OUR GOOD COOKS Common items, uncommon tastes

This Canfield woman says 'line, shape, color and texture' pop up in all her varied interests.
This week's Good Cook, Joyce DiTosto of Canfield, rarely sits still for long.
In addition to being an active volunteer and master gardener at Mill Creek Park's Fellows Riverside Gardens, she has for several years been chairwoman of the decorating committee for the annual midsummer garden party. She also is a docent at the Butler Institute of American Art, a gardener and holiday decorator for the Arms Museum, and a speaker on herbs, gardening and crafts. And she relishes cooking with uncommon ingredients, or blending common ingredients in uncommon ways.
Common to all her varied interests, she pointed out, are "line, shape, color and texture; they keep popping up in gardening, flower-arranging, food and art." And through these interests, she continually finds herself in the midst of educational preparation and discovery processes.
Susi Thompson of Lisbon nominated DiTosto in a letter that described how, whenever she visits the DiTosto home, "Joyce almost always has something for me to try. Rosemary lemonade, sunshine carrot salad, homemade biscotti; whatever it is, it is always delicious and intriguing. Frequently, the ingredients are not what one would expect."
She concluded, "Whenever I'm in doubt about what combination of foods to serve for a special occasion, Joyce is my resource. She has a knack for combining the right foods to complement and enhance one another."
Background: DiTosto grew up in Youngstown with an older brother. After graduating from Boardman High School, she earned a degree in French and English from Seton Hill College, and in 1966, she married Ronald DiTosto. On their fifth wedding anniversary, the two pounded the stakes into the ground as the start of the house that has been their home ever since.
Many of the basics of how to cook were taught to her by her parents, Helen and James Granito of Youngstown. As Thompson's letter nominating DiTosto explained, "One cannot know Joyce for long without meeting and then becoming friends with her parents. They, too, are wonderful cooks, and like Joyce, always have something for a visitor to try."
Their confidence in their daughter's cooking abilities, however, took some time to evolve. "When I got married, my mother said I didn't know how to cook," DiTosto recalled with a chuckle.
Experiments: Rather than subject friends to any culinary disasters, therefore, she went to work immediately to expand her horizons via trial and error. For example, she recalled, before the seven other members of her card club would arrive for an evening of food and entertainment, she would do a test run of the entire menu for her husband to consume and critique. She laughed as she admitted that her husband "gained 50 pounds in the first six months after our wedding!"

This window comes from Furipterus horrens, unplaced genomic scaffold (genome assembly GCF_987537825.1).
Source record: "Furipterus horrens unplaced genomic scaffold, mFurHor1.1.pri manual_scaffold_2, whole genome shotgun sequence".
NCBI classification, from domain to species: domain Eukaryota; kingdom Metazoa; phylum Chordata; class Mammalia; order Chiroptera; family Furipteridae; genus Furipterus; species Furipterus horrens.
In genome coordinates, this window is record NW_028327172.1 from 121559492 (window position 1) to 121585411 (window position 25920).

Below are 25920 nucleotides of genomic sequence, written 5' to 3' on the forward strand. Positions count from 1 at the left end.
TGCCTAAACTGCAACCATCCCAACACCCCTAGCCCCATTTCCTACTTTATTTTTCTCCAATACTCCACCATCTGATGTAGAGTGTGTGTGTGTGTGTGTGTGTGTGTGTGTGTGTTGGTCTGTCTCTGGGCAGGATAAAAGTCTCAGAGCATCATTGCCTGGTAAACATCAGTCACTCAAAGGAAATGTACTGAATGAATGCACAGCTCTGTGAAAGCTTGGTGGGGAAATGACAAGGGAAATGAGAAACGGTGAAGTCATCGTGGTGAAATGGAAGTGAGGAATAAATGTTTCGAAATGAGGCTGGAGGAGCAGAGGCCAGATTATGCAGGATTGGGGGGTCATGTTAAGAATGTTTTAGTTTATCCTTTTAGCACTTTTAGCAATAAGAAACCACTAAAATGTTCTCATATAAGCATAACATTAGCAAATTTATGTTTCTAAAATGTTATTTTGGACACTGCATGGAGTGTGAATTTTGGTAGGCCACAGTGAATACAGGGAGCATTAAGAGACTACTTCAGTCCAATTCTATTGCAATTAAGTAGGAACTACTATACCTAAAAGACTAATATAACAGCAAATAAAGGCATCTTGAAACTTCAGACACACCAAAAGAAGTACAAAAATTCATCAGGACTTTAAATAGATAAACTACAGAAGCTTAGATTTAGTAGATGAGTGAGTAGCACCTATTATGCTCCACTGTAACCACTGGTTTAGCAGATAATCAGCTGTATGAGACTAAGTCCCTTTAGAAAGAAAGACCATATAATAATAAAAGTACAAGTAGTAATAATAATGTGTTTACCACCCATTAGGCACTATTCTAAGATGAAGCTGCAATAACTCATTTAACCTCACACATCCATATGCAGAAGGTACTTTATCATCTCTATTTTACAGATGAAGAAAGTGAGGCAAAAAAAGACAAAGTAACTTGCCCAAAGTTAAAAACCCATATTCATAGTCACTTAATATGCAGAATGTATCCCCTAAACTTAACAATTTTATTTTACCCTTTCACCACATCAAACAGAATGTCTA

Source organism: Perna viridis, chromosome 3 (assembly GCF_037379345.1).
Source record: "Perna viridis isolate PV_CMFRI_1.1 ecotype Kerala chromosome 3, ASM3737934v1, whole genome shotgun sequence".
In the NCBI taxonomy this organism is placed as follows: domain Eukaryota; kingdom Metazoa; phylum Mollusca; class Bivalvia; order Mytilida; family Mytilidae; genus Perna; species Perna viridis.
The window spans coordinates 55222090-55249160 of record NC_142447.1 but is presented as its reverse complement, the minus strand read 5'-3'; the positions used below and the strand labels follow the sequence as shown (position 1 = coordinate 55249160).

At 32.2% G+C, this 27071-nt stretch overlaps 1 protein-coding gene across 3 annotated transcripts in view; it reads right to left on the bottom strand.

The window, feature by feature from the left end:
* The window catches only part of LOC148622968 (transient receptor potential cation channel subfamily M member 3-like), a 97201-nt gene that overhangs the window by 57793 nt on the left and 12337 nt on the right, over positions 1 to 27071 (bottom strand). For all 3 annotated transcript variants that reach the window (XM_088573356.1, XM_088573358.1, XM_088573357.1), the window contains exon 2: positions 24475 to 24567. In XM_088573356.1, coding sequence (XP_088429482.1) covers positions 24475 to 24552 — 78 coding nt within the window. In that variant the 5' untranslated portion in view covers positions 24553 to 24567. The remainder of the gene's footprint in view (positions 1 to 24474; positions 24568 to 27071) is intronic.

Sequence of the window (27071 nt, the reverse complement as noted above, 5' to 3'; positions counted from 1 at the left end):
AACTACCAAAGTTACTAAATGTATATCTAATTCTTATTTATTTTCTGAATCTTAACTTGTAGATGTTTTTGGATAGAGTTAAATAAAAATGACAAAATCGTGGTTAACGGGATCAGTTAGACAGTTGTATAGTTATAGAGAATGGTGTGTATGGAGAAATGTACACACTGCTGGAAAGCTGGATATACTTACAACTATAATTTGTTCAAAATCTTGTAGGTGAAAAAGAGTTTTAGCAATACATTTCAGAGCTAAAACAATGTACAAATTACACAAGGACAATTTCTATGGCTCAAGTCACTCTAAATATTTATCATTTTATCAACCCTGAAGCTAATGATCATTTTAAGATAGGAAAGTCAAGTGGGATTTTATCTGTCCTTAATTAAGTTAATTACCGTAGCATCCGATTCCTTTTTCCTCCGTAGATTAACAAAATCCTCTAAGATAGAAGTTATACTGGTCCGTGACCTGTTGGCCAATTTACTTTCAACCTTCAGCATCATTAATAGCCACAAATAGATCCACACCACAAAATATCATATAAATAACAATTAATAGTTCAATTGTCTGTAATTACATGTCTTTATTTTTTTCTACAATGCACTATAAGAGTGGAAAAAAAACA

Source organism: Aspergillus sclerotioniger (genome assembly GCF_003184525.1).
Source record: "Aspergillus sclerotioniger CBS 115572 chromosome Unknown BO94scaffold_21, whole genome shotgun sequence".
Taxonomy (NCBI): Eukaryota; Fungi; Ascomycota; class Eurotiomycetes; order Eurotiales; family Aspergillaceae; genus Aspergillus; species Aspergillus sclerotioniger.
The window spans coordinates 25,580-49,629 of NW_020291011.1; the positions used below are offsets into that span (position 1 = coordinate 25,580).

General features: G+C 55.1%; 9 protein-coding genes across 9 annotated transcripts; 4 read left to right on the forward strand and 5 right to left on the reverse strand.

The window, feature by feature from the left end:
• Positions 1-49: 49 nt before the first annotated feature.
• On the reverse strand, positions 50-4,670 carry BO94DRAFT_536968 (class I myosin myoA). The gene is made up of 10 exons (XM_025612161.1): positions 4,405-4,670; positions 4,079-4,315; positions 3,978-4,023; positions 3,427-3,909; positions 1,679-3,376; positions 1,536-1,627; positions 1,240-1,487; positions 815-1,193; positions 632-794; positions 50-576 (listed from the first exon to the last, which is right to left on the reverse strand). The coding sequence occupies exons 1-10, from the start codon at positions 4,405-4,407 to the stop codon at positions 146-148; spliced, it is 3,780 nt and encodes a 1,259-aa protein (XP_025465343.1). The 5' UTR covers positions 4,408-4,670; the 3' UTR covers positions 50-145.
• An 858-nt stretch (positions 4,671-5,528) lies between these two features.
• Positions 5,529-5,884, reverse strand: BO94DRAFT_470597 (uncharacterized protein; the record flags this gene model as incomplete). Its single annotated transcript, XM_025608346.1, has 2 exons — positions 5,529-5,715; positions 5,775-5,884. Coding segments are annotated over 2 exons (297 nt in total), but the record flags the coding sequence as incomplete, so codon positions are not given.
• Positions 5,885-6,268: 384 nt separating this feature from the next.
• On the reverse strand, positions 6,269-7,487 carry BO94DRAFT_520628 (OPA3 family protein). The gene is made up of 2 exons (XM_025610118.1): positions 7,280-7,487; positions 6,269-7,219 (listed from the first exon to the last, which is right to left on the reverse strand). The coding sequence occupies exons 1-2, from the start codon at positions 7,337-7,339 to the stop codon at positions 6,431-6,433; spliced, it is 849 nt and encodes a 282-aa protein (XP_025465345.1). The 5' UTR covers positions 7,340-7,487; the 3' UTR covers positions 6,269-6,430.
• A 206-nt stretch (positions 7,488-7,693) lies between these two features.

As this active community volunteer selected recipes to share with The Vindicator's readers, she included a caution regarding the almond-lavender biscotti she developed to take advantage of lavender's relaxing properties: "If you burn them, you'll have dog biscuits." She then added with a laugh, "But that's not too bad because your dog will love them!"
She was especially grateful for this recognition of her culinary talents because, she said, "it made me sit down and get specific details for several treasured recipes from my parents. At this stage in their lives, that's a blessing."
2 cups grated carrot
1 cup crushed pineapple
1 cup orange sections (canned mandarin sections work well)
1/2 cup golden raisins
1/2 cup grated unsweetened coconut (can use sweetened if other is not available)
1/2 cup sunflower seeds (unsalted are better)
4 tablespoons plain or vanilla yogurt, or mayonnaise
Plump raisins in boiling water unless they are fresh.
Mix together grated carrot, pineapple, orange sections, raisins, coconut, sunflower seeds and yogurt.
Chill until ready to serve.
To serve, spoon out onto lettuce leaves or alfalfa sprouts, or serve separately as a side dish. Makes six servings, but recipe can be doubled or tripled, if necessary.
6 eggs
2 cups sugar
4 cups flour
1 pound whole almonds
1 teaspoon almond extract
2 teaspoons pulverized lavender flower heads, or to taste
Beat eggs in a glass bowl with a whisk; whisk in sugar, pulverized lavender and almond extract. Add 2 cups flour gradually and continue whisking. Then use a wooden spoon to add remaining flour and almonds. (Note: If you use a mixer instead of a whisk, the texture will be softer).
Grease two baking sheets, or use parchment paper on them. Oil your hands and divide dough into three equal portions. Shape each portion into a flat log 3 to 4 inches wide and 1 inch tall, two on one baking sheet and the third on the other.